“We’re finally seeing movement with a new federal and provincial government to take homelessness more seriously, but it will take years of concerted effort to make this change,” said Robertson, who is not seeking a fourth term as mayor in this October’s municipal election. “It’s an extraordinarily difficult challenge and we’re seeing it dramatically impacting other cities of the region and down the West Coast.”

Last year’s Metro Vancouver homeless count revealed that 2,138 people in Vancouver were homeless, with 537 of those living on the street or in a vehicle. That was the highest number of homeless people counted since the city began its annual counts almost a decade ago.

Of those people surveyed in the count, 636 (or 59 per cent) said they were dealing with an addiction and 455 (or 44 per cent) were living with a mental illness. A total of 737 (or 79 per cent) had one or more health conditions.

This year’s count comes as the city continues to fight an opioid crisis that killed 365 people in Vancouver last year, an unprecedented number of drug deaths in Vancouver. Some anti-poverty advocates have said recently they fear a drop in the homeless population will not be because people have found homes, but because homeless people with addictions have died.

But Robertson noted the majority of people who died of an overdose were found inside single-room-occupancy hotels and other homes across the city — not just the Downtown Eastside, and not just the severely addicted.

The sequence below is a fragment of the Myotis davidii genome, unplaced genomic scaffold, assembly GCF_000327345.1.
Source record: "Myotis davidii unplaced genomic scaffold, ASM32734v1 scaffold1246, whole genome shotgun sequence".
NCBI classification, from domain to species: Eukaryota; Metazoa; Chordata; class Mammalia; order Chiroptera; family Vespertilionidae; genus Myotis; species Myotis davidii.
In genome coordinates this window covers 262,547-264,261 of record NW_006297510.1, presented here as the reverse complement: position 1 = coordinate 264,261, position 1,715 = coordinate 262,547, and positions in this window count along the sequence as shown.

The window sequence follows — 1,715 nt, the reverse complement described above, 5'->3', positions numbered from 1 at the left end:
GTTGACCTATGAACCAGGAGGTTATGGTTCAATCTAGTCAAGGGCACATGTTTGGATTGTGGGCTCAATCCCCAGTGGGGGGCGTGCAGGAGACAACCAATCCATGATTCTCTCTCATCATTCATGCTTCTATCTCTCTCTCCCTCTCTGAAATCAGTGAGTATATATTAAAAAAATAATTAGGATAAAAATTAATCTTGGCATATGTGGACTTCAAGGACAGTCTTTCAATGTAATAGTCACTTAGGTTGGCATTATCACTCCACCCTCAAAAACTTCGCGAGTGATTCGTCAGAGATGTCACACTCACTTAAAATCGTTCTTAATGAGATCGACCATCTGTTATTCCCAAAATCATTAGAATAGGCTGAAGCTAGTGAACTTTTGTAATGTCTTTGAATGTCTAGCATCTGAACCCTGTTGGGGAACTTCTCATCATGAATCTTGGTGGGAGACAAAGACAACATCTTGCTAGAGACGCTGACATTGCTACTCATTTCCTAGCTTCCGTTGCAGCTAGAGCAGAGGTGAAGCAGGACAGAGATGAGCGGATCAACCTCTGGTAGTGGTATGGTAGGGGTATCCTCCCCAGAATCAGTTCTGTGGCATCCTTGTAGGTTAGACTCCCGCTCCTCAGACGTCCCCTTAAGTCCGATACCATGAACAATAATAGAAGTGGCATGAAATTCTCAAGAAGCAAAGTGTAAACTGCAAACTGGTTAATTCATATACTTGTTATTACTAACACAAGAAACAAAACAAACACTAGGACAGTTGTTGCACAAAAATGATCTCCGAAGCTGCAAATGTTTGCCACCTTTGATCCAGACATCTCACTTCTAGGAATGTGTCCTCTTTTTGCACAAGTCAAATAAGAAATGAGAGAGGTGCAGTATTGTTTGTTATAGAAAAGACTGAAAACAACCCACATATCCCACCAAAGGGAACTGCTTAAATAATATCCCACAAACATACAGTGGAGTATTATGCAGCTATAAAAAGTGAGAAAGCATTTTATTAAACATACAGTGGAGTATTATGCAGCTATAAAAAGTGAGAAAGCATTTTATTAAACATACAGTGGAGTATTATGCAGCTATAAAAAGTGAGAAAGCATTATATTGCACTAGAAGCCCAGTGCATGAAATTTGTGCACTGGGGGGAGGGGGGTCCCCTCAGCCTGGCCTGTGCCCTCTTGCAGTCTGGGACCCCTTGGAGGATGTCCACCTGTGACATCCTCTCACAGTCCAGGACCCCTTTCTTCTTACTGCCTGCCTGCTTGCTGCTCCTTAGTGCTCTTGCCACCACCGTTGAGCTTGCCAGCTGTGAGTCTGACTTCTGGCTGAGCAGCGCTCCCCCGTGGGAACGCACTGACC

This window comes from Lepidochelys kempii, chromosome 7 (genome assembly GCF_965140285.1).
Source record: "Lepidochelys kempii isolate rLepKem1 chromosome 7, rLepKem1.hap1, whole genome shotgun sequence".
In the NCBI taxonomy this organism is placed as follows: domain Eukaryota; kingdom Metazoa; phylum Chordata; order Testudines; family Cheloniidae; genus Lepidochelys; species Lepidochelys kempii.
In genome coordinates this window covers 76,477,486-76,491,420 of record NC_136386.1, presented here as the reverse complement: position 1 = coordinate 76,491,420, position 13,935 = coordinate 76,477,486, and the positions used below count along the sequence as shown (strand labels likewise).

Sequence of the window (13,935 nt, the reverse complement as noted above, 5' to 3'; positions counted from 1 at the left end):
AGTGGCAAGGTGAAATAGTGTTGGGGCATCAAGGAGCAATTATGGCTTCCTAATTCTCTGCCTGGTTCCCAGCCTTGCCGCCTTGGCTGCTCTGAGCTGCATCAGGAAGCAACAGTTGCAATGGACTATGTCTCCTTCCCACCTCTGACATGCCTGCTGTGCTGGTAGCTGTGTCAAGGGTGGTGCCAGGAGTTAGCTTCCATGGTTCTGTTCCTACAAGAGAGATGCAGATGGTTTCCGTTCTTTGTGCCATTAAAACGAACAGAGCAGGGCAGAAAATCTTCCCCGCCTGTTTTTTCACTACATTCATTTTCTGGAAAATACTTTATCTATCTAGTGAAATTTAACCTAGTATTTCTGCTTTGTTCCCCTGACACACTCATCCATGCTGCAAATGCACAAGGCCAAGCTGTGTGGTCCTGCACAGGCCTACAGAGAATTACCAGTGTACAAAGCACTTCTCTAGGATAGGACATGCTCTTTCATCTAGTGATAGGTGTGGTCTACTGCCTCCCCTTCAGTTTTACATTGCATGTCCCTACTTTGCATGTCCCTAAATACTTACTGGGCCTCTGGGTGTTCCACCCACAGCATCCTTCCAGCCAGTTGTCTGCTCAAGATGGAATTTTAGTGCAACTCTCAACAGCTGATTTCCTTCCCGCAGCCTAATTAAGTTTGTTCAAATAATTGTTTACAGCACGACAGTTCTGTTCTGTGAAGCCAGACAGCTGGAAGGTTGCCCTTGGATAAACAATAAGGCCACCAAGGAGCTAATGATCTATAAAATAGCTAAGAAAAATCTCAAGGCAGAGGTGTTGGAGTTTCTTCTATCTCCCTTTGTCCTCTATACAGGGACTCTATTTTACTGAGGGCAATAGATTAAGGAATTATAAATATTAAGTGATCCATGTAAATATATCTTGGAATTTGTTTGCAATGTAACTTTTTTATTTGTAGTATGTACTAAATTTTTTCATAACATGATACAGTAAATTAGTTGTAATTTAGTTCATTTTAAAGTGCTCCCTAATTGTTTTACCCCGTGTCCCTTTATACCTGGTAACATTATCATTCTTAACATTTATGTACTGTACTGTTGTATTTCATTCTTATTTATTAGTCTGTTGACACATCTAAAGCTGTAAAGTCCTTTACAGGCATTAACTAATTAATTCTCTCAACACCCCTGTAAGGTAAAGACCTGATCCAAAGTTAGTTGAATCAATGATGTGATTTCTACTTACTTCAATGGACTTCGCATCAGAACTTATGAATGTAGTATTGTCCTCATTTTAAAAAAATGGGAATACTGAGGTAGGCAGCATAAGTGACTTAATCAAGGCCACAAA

“There’s not a direct correlation, but certainly there’s overlap,” said the mayor, who deferred to Ethel Whitty, the city’s director of homelessness services, who suggested “the only way [the opioid crisis] could possibly impact is if in fact people who were living in [single-room-occupancy hotels] died of overdoses and then those rooms were backfilled with homeless people.”

Robertson, who promised to end so-called street homelessness by 2015, was asked by a reporter what his legacy will be on homelessness. He said housing and homelessness has been a top priority “for my entire time in office, and my hope is my legacy to focus on this as a city continues whoever is here at city hall.”

Preliminary findings of this year’s homeless count will go before city council in May, with a final report completed by June. Some of the findings in the 2017 count, which was collected in a survey from a majority of people counted, included:

  • Indigenous people were again overrepresented, comprising 39 per cent of Vancouver’s homeless population, yet make up just two per cent of the city’s overall population.
  • People aged 25 to 54 continued to comprise the majority of the homeless population at 68 per cent.
  • Vancouver saw an increase in seniors aged 55 and older, representing 21 per cent of the homeless population. That was a jump from 17 per cent counted in the last regional count.
  • Young people aged 24 and under represented 15 per cent of the homeless population.
  • Men represent 76 per cent of the homeless population, with women making up 22 per cent and two percent identifying as another gender.
  • A total of 68 per cent of Vancouver’s total homeless population were people who were living in the city when they became homeless.